There was a vintage-style card going around a few years ago that read: "My Garden Kicks Ass"  Well, I have to say if the criteria is winter interest, my garden really does kick ass. No, it's not Zone 9 fabulous, with things blooming and bromeliads and succulents looking luscious (I garden in Zone 8). Nor is it tidy, oh gosh no! It's a mess after the Christmas-storm's cold and ice, the extremely high winds and rain for weeks. However if you want interesting plants to rest your eyes on and inspire you, I've got that in spades. Let's take a look...

This little vignette is next to the back door. I bought the Helleborus 'Cinnamon Snow' just a couple of weeks ago (I needed to get out and visit some nurseries one afternoon) and the Lonicera nitida 'Lemon Beauty' seemed like a great accompaniment. I don't know if I'll keep the lonicera long term, but it's making me happy here.

Walking around the side of the house, down the driveway and out to the front garden my eyes are first drawn to the structure—legs—of the Fatsia japonica and Arctostaphylos x 'Austin Griffiths'. Then my eyes drift down to the yuccas, dasylirion and the brown cloud of Pittosporum anomalum at ground level.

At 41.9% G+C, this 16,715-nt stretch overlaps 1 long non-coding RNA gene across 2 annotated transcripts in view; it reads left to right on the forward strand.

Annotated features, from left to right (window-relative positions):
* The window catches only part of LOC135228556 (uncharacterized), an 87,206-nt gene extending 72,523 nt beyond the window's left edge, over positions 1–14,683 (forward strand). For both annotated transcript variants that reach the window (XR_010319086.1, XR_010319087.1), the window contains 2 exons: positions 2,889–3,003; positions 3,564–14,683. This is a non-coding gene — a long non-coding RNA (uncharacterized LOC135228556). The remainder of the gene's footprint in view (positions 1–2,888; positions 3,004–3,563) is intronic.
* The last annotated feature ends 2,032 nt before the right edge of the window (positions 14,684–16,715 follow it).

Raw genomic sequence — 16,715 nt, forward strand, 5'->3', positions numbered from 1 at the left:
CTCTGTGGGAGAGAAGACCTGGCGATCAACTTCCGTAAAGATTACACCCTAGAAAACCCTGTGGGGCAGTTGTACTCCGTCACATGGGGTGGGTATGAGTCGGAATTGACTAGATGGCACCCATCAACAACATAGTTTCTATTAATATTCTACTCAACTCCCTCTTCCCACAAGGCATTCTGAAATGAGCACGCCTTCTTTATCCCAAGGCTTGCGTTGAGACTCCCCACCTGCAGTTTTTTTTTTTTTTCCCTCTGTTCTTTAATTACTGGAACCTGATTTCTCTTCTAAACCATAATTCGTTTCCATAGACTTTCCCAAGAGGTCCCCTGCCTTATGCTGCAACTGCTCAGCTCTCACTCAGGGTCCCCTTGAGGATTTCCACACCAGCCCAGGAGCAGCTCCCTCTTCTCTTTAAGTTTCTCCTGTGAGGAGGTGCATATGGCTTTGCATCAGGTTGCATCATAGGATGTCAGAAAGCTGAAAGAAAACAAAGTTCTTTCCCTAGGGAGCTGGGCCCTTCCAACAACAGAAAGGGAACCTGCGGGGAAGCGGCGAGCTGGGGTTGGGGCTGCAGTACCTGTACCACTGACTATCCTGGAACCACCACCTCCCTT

Walking further down the drive and glancing up the sidewalk towards the front door a few agaves come into view—they look great from a distance, up close though some reveal their winter battle scars.

At the end of the drive (where it meets the public sidewalk), 'Austin' is king again along with that pair of spiky Yucca rostrata and the powder blue Agave ovatifolia 'Frosty Blue'. I should also mention the ground cover—Juniperus conferta 'Blue Pacific'. It requires nothing and always looks great.

I'm standing in the hell-strip now, and looking towards the front of the house. Arctostaphylos 'Monica' is at Austin's side—honestly I was pretty set on removing her this summer, but now I'm thinking with just a good pruning she may earn another year. Several Agave parryi 'JC Raulston' are "sprinkled" thru the front garden.

On the far right is my third manzanita, Arctostaphylos densiflora ‘Harmony’, it's the oldest and the shortest.

Now a few close-ups of things I find especially interesting this time of year. 

Yucca filamentosa 'Color Guard', common as dirt but it lights up a dreary day. This plant (in the hellstrip) was lightly backlit when I photographed it.